Because we have NO stroke leadership and NO stroke strategy we get wastes of money and time for research like this.
Comparative efficacy and acceptability of antidepressant treatment in poststroke depression: A multiple-treatments meta-analysis
- The scheme of this research was a multiple-treatments meta-analysis of randomised controlled trials.
- The recruitment comprised of patients with depression, following stroke.
- The intervention constituted 10 antidepressants and placebo in the acute treatment of PSD.
- The primary outcomes were the overall efficacy, defined as the mean change of the total depression score.
- The secondary outcome was the acceptability, defined as risk of all-cause discontinuation.
- These estimates as standardised mean differences or ORs with 95% Cis.
- 12 suitable trials were determined, with data from 707 participants.
- All drugs were markedly more effective than placebo apart from sertraline, nefiracetam and fluoxetine.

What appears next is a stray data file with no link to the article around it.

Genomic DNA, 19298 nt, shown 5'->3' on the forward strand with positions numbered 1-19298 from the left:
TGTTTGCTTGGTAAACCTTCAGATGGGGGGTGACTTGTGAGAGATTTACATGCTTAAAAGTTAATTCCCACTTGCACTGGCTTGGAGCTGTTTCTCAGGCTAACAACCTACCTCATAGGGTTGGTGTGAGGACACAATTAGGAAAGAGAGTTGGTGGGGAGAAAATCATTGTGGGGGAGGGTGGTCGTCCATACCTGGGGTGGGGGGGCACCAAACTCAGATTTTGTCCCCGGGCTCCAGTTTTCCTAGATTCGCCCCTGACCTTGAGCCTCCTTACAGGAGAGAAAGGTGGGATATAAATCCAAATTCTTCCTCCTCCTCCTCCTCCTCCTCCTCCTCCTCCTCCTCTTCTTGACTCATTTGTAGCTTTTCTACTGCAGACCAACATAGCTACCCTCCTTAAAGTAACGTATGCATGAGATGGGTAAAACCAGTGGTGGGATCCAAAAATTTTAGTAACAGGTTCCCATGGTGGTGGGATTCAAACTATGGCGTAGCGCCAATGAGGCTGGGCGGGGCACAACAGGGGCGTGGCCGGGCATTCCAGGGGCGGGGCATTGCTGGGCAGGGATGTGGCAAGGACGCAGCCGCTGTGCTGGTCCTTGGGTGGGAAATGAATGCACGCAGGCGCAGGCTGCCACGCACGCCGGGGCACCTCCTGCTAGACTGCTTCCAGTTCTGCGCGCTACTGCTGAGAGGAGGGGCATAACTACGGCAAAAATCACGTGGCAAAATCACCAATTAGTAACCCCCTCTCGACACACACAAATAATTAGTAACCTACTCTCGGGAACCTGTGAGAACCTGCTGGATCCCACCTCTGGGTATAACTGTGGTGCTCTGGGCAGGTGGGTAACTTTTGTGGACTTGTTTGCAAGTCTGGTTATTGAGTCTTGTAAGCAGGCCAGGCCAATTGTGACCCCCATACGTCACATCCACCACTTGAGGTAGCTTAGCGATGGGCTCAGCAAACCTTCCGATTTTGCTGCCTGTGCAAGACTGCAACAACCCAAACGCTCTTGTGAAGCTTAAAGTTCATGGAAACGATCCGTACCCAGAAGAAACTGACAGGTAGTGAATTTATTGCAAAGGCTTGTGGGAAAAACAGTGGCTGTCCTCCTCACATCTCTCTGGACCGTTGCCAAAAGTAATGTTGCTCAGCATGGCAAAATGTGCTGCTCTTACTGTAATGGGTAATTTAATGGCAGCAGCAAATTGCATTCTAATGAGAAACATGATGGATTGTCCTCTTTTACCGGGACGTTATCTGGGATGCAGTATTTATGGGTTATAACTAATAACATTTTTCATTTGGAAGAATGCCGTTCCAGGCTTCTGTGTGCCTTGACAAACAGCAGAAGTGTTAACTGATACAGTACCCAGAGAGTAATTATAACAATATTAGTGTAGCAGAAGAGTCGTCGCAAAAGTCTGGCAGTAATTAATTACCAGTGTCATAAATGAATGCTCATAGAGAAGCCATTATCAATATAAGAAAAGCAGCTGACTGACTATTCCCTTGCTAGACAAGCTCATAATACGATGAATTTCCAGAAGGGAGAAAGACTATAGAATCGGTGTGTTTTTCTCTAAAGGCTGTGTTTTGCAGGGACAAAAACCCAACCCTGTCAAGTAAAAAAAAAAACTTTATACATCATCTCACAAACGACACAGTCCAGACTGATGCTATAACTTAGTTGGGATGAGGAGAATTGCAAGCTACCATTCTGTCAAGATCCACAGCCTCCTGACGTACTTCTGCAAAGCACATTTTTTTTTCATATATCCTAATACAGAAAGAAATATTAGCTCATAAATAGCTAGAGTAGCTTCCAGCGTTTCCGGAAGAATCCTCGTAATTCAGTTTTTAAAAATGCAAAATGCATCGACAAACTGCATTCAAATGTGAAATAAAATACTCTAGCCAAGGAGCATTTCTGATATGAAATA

- Maximum comparisons for acceptability did not disclose any significant variations.
- The exception was paroxetine having markedly lower all-cause discontinuation than doxepin, citalopram and fluoxetine.
- Difference was noted in the standardised mean differences compared with placebo for efficacy from -6.54 for the best drug (reboxetine) to 0.51 for the worst drug (nefiracetam).
- ORs compared with placebo for acceptability ranged from 0.09 for the best drug (paroxetine) to 3.42 for the worst drug (citalopram).
- For the efficacy rank, reboxetine, paroxetine, doxepin and duloxetine served as the most efficacious treatments, the cumulative probabilities of which were 100%, 85.7%, 83.2%, 62.4%, respectively.
- While taking into account the acceptability rank, paroxetine, placebo, sertraline and nortriptyline were among the most acceptable therapies.
- Their cumulative probabilities were 92.4%, 63.5%, 57.3%, 56.3%.